Vitamin B2 is named Riboflavin, part of the vitamin B-complex family. Riboflavin is orange and yellow in colour. On reduction, it changes into a colourless form. It is less soluble in water than thiamin but is more stable to heat in acid and neutral media. Its all activities get destroyed by heating in an alkaline solution.
On exposure to light, riboflavin readily loses its vitamin activity due to photochemical cleavage of the ribitol moiety of the vitamin, forming lumiflavin. That’s why milk is now sold in plastic or paper containers as when it was sold in glass bottles there is a 50-70% loss of riboflavin potency in two hours, due to direct sunlight.
Functions of Riboflavin
- It helps in the oxidative processes of living cells.
- It is necessary for cellular growth and tissue maintenance.
- Riboflavin helps in the production of corticosteroids, formation of RBCs, synthesis of glucose from non-carbohydrate materials and thyroid enzyme regulating activity.
Sources of Riboflavin
- Milk, cheese, liver eggs, and leafy vegetables.
- Dried yeast is also rich in vitamins.
- Pulses and lean meats are also good sources of riboflavin.
Diseases due to deficiency of the Vitamin B2
- Its deficiency causes reddened, denuded areas on the lips, with cracks at the corners of the mouth (cheilosis).
- Swollen and reddened tongue (glossitis).
- Its deficiency can also cause eye disorders such as itching, burning, dimness of vision and cataracts.
Recommended Dietary Intake
- 1.5-1.8 mg/day for men.
- 1.1-1.4 mg/day for women.
Vitamin B3 (Niacin)
Niacin is a vitamin which occurs in two forms nicotinic acid and nicotinamide. The main work of niacin in the human body is to form coenzymes that play an important role in biological oxidations. Its coenzymes are nicotinamide adenine dinucleotide (NAD) and nicotinamide adenine dinucleotide phosphate (NADP).
These coenzymes are beneficial in releasing energy from carbohydrates, fats and proteins, and also participate in fat synthesis. Niacin is one of the stablest vitamins, being relatively resistant to heat, light, acids and alkalis.
Functions of Niacin
- Vitamin B3 helps in digestion and promotes a healthy appetite and glowing skin.
- It helps in protecting skin from sun damage. It is often used in cosmetics and creams used for anti-ageing.
- Niacin is used to treat anxiety, bipolar disorder, diarrhoea, cholera and depression etc.
- It helps in treating diabetes and high blood sugar levels. Most diabetic patients are able to effectively control HBA1C levels with help of niacin.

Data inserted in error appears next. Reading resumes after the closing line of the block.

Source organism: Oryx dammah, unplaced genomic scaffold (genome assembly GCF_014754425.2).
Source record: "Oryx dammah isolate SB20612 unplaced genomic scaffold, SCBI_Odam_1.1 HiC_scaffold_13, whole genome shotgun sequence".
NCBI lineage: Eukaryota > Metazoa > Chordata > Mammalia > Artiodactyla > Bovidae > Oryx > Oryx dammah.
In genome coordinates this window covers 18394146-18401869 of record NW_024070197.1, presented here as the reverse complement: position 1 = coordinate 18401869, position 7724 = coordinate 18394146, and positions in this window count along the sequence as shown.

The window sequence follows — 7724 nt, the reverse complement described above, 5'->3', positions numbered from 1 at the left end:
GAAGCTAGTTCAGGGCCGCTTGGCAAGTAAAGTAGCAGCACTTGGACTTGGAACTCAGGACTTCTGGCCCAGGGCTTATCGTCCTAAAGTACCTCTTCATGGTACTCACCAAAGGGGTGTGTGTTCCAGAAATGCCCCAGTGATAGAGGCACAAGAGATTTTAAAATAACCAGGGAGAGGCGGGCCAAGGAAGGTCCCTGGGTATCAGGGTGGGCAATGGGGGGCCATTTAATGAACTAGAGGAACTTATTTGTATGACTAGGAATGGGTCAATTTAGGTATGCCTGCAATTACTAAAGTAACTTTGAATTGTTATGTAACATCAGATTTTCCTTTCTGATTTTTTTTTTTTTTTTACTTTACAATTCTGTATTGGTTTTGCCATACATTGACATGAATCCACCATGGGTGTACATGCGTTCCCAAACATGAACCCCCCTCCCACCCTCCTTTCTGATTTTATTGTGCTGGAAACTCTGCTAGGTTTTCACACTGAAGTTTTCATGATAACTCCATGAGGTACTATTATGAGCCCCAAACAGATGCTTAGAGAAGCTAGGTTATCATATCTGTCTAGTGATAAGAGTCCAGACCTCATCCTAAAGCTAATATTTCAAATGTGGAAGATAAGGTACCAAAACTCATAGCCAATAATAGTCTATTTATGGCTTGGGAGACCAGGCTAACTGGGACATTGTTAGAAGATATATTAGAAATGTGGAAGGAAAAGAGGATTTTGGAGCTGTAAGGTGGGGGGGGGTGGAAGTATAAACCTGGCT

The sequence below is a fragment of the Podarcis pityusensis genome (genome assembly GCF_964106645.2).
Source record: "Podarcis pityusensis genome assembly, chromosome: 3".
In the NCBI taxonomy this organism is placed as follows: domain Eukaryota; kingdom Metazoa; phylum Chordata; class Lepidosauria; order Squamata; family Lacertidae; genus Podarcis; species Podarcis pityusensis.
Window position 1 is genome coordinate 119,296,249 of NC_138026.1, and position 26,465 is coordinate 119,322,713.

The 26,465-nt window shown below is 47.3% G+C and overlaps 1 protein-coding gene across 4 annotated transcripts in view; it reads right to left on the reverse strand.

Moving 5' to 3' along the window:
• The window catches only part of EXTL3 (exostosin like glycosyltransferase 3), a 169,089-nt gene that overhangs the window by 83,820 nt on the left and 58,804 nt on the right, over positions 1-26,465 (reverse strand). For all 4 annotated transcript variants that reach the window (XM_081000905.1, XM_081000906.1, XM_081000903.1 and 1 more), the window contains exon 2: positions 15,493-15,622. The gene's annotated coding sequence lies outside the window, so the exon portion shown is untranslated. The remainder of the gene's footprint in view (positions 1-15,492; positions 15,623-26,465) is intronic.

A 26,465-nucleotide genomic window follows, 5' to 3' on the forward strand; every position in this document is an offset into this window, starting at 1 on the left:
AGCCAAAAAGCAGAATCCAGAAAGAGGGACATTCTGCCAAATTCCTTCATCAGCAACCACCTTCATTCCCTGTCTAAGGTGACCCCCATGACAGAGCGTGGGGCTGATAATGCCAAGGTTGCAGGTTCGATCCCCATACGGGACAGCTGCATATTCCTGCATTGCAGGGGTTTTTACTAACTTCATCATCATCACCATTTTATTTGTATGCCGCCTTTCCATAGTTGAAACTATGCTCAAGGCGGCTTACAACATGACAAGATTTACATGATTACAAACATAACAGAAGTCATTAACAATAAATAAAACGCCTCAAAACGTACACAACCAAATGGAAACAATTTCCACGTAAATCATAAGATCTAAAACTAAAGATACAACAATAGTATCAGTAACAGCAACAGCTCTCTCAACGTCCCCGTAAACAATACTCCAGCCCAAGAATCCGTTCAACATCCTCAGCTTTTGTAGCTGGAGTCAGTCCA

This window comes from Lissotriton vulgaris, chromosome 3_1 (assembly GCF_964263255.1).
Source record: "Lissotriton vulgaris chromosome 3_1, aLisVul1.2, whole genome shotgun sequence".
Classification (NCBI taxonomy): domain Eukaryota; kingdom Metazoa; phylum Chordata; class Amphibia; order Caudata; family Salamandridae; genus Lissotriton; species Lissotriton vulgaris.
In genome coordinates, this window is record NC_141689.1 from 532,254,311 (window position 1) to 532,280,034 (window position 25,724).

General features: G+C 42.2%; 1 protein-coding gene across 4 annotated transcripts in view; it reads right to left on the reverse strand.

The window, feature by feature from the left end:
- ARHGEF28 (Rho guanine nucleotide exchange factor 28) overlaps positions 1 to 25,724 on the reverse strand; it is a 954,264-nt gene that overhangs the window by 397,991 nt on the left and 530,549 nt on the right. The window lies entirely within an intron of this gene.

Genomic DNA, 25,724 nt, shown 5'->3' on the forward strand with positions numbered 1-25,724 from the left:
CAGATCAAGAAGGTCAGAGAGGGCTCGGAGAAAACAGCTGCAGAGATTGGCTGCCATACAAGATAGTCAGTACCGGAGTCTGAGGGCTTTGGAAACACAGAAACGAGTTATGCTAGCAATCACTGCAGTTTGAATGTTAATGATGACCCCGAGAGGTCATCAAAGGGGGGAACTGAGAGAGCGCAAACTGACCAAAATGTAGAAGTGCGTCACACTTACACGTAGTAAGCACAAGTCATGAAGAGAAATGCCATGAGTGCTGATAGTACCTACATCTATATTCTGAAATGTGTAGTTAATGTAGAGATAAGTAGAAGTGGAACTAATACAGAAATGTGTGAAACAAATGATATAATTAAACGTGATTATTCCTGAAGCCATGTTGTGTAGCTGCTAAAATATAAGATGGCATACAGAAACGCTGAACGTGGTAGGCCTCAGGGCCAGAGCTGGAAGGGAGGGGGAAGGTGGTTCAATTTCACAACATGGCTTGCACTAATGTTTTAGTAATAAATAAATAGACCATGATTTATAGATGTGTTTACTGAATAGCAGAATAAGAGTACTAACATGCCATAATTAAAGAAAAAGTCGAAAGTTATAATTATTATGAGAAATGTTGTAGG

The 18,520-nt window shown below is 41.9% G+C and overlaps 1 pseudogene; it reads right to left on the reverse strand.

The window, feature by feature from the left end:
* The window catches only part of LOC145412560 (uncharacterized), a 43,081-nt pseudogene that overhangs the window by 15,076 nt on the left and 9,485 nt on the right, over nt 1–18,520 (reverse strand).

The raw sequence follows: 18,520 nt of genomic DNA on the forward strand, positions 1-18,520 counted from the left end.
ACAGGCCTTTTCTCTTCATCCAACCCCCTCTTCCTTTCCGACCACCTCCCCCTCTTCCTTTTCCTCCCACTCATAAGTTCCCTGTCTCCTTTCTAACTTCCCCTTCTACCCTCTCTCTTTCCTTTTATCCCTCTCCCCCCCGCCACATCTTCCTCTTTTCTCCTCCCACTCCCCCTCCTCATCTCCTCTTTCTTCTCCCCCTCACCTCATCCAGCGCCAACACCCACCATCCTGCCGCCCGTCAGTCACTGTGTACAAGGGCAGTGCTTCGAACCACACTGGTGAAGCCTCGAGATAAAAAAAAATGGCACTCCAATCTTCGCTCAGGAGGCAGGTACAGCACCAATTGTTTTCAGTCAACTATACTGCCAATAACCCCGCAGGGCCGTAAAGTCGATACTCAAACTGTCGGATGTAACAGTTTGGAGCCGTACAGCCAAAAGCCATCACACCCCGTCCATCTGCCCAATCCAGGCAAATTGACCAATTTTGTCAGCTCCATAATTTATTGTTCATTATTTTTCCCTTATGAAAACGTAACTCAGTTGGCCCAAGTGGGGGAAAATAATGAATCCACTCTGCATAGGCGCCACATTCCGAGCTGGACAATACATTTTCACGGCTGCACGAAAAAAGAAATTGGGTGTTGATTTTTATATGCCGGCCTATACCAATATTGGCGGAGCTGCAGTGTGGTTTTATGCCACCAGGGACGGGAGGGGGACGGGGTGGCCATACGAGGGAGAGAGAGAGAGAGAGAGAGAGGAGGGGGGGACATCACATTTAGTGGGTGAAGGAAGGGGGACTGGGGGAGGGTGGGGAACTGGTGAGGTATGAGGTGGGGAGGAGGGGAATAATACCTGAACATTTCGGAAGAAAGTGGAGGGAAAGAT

- It has anti-inflammatory properties which helps in reducing pain and provide relief in arthritis. It is also used in treatment of osteoarthritis.
Sources of Niacin
- Whole-grain cereals.
Diseases due to deficiency of niacin
- Deficiency of niacin results in weakness and indigestion.
- It can also cause ulcerated mouth and tongue.
- Prolonged deficiency leads to pellagra, and this results in dermatitis, diarrhoea and depression.
Recommended Dietary Intake
Niacin is measured in milligrams (mg) of niacin equivalents (NE). One NE equals 1 milligram of niacin or 60 mg of tryptophan.
- 16 mg NE for men
- 14 mg NE for women
- 18 mg NE for pregnant women and 17 mg NE for lactating women.
Vitamin B12 (cobalamin)
Vitamin B-12 is well known by the name cobalamin since it contains cobalt. It is very complex in nature. The cobalt present in the vitamin molecule occupies the centre of the molecule and may be attached to various chemical groups. When it is attached to the cyanide group the compound is called cyanocobalamin and when attached to the hydroxyl group, hydroxy cobalamin.
The former is the most stable form of the vitamin and is present in the body in very small amounts. Vitamin B-12 is present in animal protein foods. There is no vitamin B-12 in plant products such as grams, vegetables, and fruits. Strict vegetarians may not get sufficient vitamin B-12 from dietary sources. However, human requirements are very low and this is met by intestinal bacterial synthesis.
Functions of vitamin B-12
- It helps in synthesis of neurotransmitters and play a vital role in treatment of psychotic conditions like Alzheimer’s, memory loss and dementia.
- Cobalamin is necessary for normal functioning in the metabolism of all cells.
- Vitamin B-12 helps in binding the protein in the foods we eat.
- It is essentially needed to form red blood cells and DNA.
Sources of cobalamin
- Animal liver and kidneys
Diseases due to deficiency of vitamin B-12
- A long-term deficiency of vitamin B-12 results in an anaemia known as pernicious anaemia. The red blood cells enlarge but do not mature properly and the red cell count decreases. If anaemia is not treated, degenerative changes take place affecting the spinal cord, leading to sensory disturbances, general weakness and paralysis.
- Its deficiency causes gastritis which is inflammation of the stomach lining.
- Vitamin B-12 deficiency can lead to intestinal problems.
Recommended Dietary Intake
- For adults, the RDI is 2.4 mcg
- For lactating women is 2.8 mcg